Can You Help Solve this Mystery? (Join over Twenty-Thousand Others Who Followed this Fascinating Story.)
Some stories need to be told. As the Photo Detective, my passion is solving photo mysteries, especially ones that seem unsolvable! By discovering and deciphering clues in pictures, I can tell their tale. But sometimes it takes the right person to add a key detail that puts all of the pieces together, to reveal the full story.
That person could be you.
This group of images from World War II sat in someone’s photo collection until they were discarded. They are what I consider “orphan photos.” Perhaps the owner died, and their descendants didn’t know what to do with these unidentified images? No matter what exactly happened, there’s something so sad about orphaned photos. Can you help solve this mystery? Join over twenty-thousand others who followed this fascinating story.
I’m willing to bet that these vintage photos documented an important period in these women’s lives. It’s likely that these old pictures are from one woman’s personal collection. Maybe she took these snapshots of her friends and her colleagues in uniform? Perhaps these images document one of the most important times in her life? On a mission to discover the story behind these priceless, orphaned photos, I posted them on Facebook and asked for help. What happens next surprised and motivated me to keep digging!
Thousands of people looked at them. And so did experts. Yet no one recognized these women. Yet.
It’s taken a lot of time and research to piece together the details about these photos. In spite of many clues, the specific identities of these women and their personal stories are still unknown. That’s why I’m sharing the photos here, with hope that someone will recognize these women, even just one of them. It seems like a shame to let their legacy of service go untold.
So here’s what we know so far. (I’m grateful to those who have helped us uncover these details– and thanks to all of you who are reading this and can offer even more clues and answers!)
Sense of Place, Season, Uniforms and Automobiles
The women were posing at Maxwell Air Force Base, Montgomery Alabama. This key information was shared by Dr. Robert Kane, Air University Director of History at Maxwell Air Force Base. He even sent me a photo of the same building! Here’s the building, which gives even more helpful context.
When helping gather clues about this photo, Dr. Kane added the following information,
“I suspect that these women were WACs (Women Army Corps) as the US Army Air Forces (AAF) didn’t have a separate “unit” or organization for women assigned to AAF installations during World War II. Since two women are near a vehicle, I suspect that they were drivers for senior officers on Maxwell Field. Finally, from the state of the deciduous (leaf-bearing) trees in the picture (that is, the leaves are gone), I believe the photo was taken in late December or early January, possibly over winter 1944-45.”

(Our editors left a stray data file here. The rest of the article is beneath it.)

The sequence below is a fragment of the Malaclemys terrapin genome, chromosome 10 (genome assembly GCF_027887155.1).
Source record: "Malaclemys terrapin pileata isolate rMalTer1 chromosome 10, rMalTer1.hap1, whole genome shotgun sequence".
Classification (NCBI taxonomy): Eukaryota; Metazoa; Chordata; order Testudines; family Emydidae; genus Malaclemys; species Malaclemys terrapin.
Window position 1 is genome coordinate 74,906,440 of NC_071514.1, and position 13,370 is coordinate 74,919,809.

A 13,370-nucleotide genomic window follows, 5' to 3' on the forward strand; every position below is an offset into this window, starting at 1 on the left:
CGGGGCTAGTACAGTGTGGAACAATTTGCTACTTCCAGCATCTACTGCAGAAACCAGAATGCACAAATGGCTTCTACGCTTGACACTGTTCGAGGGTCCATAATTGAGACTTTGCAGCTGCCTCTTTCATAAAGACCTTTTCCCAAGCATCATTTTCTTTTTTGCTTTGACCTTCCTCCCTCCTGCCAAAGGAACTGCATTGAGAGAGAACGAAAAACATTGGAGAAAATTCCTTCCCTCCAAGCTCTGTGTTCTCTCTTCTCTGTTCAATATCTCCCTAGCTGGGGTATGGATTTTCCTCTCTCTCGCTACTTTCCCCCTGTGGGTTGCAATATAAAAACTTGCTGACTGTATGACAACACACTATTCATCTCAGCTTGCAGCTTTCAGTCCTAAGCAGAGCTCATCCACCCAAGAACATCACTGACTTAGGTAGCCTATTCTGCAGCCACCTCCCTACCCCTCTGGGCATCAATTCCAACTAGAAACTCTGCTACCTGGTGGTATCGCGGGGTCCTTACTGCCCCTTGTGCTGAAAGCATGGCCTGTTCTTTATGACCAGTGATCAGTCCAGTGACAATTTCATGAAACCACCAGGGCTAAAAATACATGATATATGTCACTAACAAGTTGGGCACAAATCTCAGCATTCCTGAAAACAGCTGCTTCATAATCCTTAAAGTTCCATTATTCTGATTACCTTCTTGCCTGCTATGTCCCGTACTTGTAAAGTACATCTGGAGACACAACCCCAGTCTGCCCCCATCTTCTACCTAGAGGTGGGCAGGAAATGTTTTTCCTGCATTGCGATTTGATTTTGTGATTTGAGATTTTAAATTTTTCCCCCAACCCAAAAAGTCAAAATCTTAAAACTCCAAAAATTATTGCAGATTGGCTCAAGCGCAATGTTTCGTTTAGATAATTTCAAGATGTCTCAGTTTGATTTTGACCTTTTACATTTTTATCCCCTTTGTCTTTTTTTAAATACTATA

Another key piece of information came from Pete Docken at the San Diego Auto Museum. He identified the car in one of these photos as a 1938 or 1939 Ford. There was no new car manufacturing after 1942 for the duration of the war.
Who Are They?
All of this new information has helped narrow the search. We know for sure that these women served as drivers at Maxwell Air Force Base sometime during winter 1944-1945. But there must be more to the story!
The World War II generation is quickly leaving us; they are passing away and so are their stories. In senior centers, assisted living communities, and nursing homes around the United States, veterans thrive and share stories. We just have to ask them about their lives, before it’s too late! Surely, a surviving veteran could identify one of the beautiful faces in these photos. Just imagine, these women could have been mothers, grandmothers or great-grandmothers. Maybe one of them is related to you?
Here’s how you can help – share this story and these photos.
• With caregivers who work with elderly veterans.
• With local newspapers that might be interested in the story.
• On your social media accounts?
I’m hoping for a New Year’s photo miracle! Fingers and toes are crossed.
About the Author: Maureen Taylor, known as the Photo Detective, finds the family history in your picture mysteries. She’s been featured in top media outlets such as the Wall Street Journal, the New York Times and the Today Show. Ready to discover some stories behind your favorite family photos? Find out how you can by visiting her website today!
Save Family Photos A Professional Genealogist's Tips for Uncovering Family History in Old Photos - Save Family Photos says:
July 20, 2017 at 9:54 am
[…] Photoshop) because sometimes it’s hard to see the tree for the forest. As Maureen Taylor, the Photo Detective, underscores the importance of […]